Invesco Perpetual fund manager Neil Woodford has warned of a further deterioration for continental Europe with a lack of clarity over how the current economic crisis will be resolved.
Addressing Edinburgh investment trust investors today, Woodford (pictured) said the deterioration will be caused by monetary and fiscal headwinds.
He said: “My view is that the underlying weakness of continental Europe is likely to get worse. The reason it is getting worse is that we have a combination of monetary and fiscal headwinds, which are getting harder, not weaker.
“It is hard to see how the eurozone crisis will be resolved. You have to attach some probability to a eurozone breakup. You also have to attach some probability to a move to more integration. But either way it is likely to be coincident with poor economic performance.”
Woodford told investors that the current market environment is “quite risky” with weak economic data and growth downgrades likely to be reflected in company profits and earnings.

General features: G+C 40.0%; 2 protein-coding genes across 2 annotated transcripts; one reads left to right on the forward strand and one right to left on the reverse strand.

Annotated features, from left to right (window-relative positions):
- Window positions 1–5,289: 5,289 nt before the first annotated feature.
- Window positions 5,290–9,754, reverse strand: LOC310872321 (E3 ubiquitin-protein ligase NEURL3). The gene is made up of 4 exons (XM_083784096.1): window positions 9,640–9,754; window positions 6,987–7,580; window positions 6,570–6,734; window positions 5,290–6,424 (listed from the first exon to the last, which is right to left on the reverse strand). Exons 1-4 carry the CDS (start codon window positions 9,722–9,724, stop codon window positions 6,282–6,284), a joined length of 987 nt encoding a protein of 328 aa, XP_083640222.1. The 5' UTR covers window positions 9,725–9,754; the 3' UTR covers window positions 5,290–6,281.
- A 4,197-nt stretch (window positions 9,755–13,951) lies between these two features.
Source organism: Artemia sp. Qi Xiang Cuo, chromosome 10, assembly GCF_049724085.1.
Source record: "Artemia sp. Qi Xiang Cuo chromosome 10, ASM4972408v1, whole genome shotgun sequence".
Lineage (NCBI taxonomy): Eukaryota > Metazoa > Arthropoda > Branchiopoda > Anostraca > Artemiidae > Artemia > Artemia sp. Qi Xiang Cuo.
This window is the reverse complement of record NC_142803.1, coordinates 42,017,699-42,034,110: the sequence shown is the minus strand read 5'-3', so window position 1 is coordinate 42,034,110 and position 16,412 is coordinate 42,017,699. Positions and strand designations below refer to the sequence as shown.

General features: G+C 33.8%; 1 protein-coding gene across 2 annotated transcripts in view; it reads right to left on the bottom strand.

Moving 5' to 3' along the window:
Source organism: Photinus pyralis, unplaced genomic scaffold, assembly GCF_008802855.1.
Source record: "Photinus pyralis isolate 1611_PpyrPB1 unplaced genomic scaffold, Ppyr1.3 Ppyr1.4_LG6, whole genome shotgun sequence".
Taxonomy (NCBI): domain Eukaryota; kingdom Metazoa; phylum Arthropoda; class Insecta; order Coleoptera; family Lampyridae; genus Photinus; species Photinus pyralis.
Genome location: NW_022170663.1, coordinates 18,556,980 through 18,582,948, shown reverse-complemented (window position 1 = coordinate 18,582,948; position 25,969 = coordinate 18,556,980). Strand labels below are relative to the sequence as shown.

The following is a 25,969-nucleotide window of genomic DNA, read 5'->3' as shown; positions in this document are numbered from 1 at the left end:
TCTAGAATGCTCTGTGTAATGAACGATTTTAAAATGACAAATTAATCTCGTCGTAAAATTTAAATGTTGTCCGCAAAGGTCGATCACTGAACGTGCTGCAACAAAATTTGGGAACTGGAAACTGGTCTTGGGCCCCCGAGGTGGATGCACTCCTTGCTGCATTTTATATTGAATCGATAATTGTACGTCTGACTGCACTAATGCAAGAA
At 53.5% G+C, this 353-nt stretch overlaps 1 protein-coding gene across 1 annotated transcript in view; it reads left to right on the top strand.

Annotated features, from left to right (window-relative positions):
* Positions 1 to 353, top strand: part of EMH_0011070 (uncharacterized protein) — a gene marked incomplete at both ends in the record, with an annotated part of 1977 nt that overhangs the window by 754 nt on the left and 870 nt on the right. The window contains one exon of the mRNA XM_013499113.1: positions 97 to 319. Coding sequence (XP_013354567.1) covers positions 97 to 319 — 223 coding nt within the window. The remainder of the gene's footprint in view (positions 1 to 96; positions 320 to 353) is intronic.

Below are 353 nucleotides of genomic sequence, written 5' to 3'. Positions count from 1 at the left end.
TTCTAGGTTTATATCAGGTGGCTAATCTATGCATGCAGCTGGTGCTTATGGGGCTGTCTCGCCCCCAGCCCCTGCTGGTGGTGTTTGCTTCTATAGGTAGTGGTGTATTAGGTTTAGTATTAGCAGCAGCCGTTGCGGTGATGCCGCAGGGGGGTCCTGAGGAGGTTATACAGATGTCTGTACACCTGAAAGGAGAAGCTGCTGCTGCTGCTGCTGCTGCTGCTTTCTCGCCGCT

He said: “There is earnings risk in the market and I have talked about this in the past. However, I still believe that there is a lot of valuation opportunity as well.
“I have said consistently that despite these difficult economic times, there is a population of stocks that can grow consistently through this difficult period. Those companies that feature prominently in the portfolio are the businesses that can deliver revenue, cash flow, earnings and dividend growth consistently going forward.
“So stand by for more profit warnings. They are coming thick and fast. There is risk at the moment. The answer for the overall market is that I struggle to see how the market can make much headway, but within the market there is a lot of opportunity.”
Woodford said his investment strategy will remain unchanged.
The Edinburgh investment trust’s latest quarterly results show the portfolio outperformed over the three months to June 30. The trust’s share price was up 0.6 per cent and its net asset value rose 2.1 per cent, compared with the 2.6 per cent fall in the FTSE All-Share index benchmark, according to its interim management statement.
The fund also beats the benchmark over one, three and five years to June 30 in terms of both share price and net asset value.